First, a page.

According to Instagram, 65 weeks ago (which is under 15 months), basketball player Carmelo Anthony posted a picture that still resonates with me today.
To the naked eye, it didn’t appear to be anything extraordinary. It was just a photograph of Melo and his son, donning a backpack, before what appeared to be another day of school.
On the bottom of the picture, in classic meme fashion, Melo added some text. It was a parenting tip, one that you’d hardly expect to come across while scrolling through your favorite basketball player’s Instagram feed.
He wrote, “Giving your son a skill is better than giving him one thousand pieces of gold.” It’s short, sweet and also exactly how I hope to raise my children when that time comes. It’s also how I was raised: with strict parents who held a short leash on me and instilled a hard work ethic.
Growing up, my mother used to preach a similar mantra. She’d tell me, “Give a man a fish, you feed him for a day. Teach a man to fish, you feed him for life.”
Essentially, both of these expressions are meant to reinforce the value of hard work as opposed to handouts. As opposed to just getting what you want without working for it.
I grew up in Long Island. Many of my friends were, for lack of better phrasing, spoiled brats. When I was young, I would get upset at my parents for being tough with me and making me have to work for things. It was only once I grew older that I realized the contrary only would’ve been doing me a disservice.
And when it’s time for me to raise my own children, I’ll be the same type of parent.
Many people can get by without learning the proper ways to do things or the true meaning of hard work. But at the end of the day, they’re really only spiting themselves by looking for shortcuts.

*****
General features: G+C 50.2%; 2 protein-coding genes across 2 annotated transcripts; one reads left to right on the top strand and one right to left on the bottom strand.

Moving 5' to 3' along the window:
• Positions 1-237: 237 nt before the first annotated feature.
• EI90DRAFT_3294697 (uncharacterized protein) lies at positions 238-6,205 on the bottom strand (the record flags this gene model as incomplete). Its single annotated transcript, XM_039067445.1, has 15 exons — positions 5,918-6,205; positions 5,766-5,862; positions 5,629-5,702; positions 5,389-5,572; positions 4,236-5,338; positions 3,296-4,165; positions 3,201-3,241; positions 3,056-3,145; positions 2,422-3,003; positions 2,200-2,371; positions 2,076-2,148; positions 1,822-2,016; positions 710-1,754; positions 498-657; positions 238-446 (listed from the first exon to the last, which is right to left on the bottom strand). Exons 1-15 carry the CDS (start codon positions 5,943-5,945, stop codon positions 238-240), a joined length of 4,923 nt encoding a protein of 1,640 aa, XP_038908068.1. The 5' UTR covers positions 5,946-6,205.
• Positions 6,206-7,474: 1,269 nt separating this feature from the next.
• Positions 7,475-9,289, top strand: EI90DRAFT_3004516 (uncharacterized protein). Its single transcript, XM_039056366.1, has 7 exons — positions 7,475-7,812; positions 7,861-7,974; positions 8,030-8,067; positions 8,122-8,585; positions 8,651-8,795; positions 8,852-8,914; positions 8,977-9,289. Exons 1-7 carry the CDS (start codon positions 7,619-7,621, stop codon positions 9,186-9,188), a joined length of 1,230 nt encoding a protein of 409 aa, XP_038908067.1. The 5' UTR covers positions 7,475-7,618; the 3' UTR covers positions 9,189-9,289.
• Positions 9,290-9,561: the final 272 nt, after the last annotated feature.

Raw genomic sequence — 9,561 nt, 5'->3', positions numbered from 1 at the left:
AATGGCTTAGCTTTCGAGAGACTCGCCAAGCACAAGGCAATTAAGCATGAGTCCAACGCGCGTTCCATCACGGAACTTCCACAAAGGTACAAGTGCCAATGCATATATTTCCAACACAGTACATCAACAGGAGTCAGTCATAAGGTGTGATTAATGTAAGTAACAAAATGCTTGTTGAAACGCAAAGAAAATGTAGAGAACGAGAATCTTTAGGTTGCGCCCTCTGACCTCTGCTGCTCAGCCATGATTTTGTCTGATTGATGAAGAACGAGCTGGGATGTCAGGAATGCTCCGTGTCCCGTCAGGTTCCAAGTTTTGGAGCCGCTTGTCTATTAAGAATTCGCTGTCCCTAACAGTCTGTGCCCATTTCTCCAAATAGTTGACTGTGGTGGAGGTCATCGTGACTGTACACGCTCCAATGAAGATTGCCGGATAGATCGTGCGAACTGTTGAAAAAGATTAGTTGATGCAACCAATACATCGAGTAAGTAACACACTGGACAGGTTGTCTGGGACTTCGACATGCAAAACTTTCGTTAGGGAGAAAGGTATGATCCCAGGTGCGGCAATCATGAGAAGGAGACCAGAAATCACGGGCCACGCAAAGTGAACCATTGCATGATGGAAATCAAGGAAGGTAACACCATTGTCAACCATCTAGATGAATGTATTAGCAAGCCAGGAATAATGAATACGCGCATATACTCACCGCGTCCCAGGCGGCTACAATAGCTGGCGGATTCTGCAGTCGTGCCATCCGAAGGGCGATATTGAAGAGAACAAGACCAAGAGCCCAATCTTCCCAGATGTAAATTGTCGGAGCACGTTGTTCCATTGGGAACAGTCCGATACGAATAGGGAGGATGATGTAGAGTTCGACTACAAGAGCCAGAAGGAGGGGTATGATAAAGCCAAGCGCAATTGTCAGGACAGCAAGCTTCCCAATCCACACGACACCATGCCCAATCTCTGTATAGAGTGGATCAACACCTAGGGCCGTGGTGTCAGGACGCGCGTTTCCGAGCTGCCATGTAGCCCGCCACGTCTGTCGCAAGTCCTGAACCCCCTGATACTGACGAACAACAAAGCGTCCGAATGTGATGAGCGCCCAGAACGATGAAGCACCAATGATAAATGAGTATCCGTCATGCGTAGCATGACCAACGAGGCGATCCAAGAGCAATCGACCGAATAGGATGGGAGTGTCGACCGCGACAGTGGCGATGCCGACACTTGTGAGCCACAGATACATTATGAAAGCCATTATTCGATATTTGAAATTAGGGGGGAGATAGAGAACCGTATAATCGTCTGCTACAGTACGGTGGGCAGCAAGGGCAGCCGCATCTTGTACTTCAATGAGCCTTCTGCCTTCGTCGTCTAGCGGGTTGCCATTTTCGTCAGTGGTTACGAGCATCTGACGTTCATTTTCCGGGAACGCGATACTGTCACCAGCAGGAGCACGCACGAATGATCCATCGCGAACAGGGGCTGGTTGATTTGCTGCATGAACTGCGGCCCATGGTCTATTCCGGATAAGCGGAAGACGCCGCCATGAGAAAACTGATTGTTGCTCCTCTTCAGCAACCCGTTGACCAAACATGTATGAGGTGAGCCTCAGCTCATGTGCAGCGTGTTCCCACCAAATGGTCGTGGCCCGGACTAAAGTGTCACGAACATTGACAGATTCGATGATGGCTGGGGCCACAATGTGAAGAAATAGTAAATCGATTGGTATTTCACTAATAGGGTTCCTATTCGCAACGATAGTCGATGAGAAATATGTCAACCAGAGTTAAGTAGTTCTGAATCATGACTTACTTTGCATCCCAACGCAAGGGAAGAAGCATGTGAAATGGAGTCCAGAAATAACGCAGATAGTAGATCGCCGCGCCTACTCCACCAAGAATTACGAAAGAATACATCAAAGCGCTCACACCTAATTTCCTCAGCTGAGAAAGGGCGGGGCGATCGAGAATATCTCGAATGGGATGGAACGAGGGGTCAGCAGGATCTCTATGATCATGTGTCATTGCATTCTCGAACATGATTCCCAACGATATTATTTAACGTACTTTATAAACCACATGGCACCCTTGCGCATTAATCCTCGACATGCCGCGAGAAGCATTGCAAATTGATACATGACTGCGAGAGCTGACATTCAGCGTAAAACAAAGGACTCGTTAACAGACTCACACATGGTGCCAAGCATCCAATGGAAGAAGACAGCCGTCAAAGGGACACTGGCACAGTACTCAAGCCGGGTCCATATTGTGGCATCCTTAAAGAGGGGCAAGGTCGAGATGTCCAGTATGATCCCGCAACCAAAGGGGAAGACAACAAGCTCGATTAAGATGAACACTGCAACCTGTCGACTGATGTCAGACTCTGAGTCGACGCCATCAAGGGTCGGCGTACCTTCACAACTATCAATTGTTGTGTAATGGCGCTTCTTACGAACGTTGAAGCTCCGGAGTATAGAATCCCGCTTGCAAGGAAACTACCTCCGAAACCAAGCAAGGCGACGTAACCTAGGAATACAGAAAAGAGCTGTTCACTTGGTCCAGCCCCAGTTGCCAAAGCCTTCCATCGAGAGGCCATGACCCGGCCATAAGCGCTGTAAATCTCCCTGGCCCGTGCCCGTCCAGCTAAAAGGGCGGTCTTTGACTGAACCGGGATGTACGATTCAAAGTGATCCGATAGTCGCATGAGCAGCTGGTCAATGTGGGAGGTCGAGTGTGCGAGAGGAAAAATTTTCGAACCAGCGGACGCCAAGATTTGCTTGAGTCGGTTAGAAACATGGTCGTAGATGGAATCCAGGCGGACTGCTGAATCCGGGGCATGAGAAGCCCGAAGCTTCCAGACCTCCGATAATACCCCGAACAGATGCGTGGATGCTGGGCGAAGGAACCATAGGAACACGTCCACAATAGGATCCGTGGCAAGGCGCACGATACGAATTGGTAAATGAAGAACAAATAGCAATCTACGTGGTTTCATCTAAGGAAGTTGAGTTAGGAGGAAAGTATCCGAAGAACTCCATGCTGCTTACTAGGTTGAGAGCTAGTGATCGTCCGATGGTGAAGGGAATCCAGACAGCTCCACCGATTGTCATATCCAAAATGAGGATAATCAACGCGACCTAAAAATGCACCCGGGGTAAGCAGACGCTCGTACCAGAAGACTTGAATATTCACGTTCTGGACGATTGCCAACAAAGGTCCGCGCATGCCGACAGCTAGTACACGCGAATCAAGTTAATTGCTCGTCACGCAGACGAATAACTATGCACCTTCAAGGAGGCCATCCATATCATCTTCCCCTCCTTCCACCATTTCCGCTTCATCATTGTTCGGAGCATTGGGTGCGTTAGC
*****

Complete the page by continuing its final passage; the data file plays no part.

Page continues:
Although handouts may result in the most instant gratification, they’re really not valuable for the long term, especially when one becomes dependent on them.
Many times, a handout may help someone in one certain situation, but it’s only serving as a Band-Aid until further help is needed. And, at that point, the person who accepts the handout probably won’t know what to do.
True independence is the ability to stand up on your own two feet and take care of yourself without the help of others.
Now, this isn’t to say that we shouldn’t look for help if we need it, but it’s important to not become reliant upon the help of others, which is certainly different.
Over the past decade or so, I feel that our generation has become reliant upon the concept of things coming easily to us.
Personally I’ve never wanted to take a handout, like the internship that my dad could’ve probably secured for me without ever having to fill out a resume. I’ve always stubbornly wanted to prove that I was capable myself. To take a handout, in my mind, meant that I wasn’t confident I could achieve something on my own.
I understood this mentality would also mean that, if I were to fail in something, I’d be failing on my own -- but that’s a risk/reward I was willing to take.
In order to jump into something a mentality like this, though, you have to be raised in a fashion that promotes doing and not taking.
To “teach a man how to fish,” means to instill knowledge. And knowledge, unlike most material possessions, is a lifelong gift. You might go to sleep happier tonight if you were handed five thousand dollars, but once that money’s gone, you’ll be left with nothing.
The only way you can get more of it is by learning how to make more. And if you learn how to make money, you’ll, in effect, be handed an infinite supply of money.
Like most things, this mentality is easier to discuss than to take on. So it’s important to be introduced to these concepts at a young age before habits form.
And for that reason, I won’t spoil my kids -- at least, not in the way I probably wish I could.
It’s not because I want them to be deprived of anything. In fact, it’s really the contrary. I want them to have ambition, and by giving them everything they ask for without first showing them how to get it for themselves, I’d be depriving them of the one thing that matters most: ambition.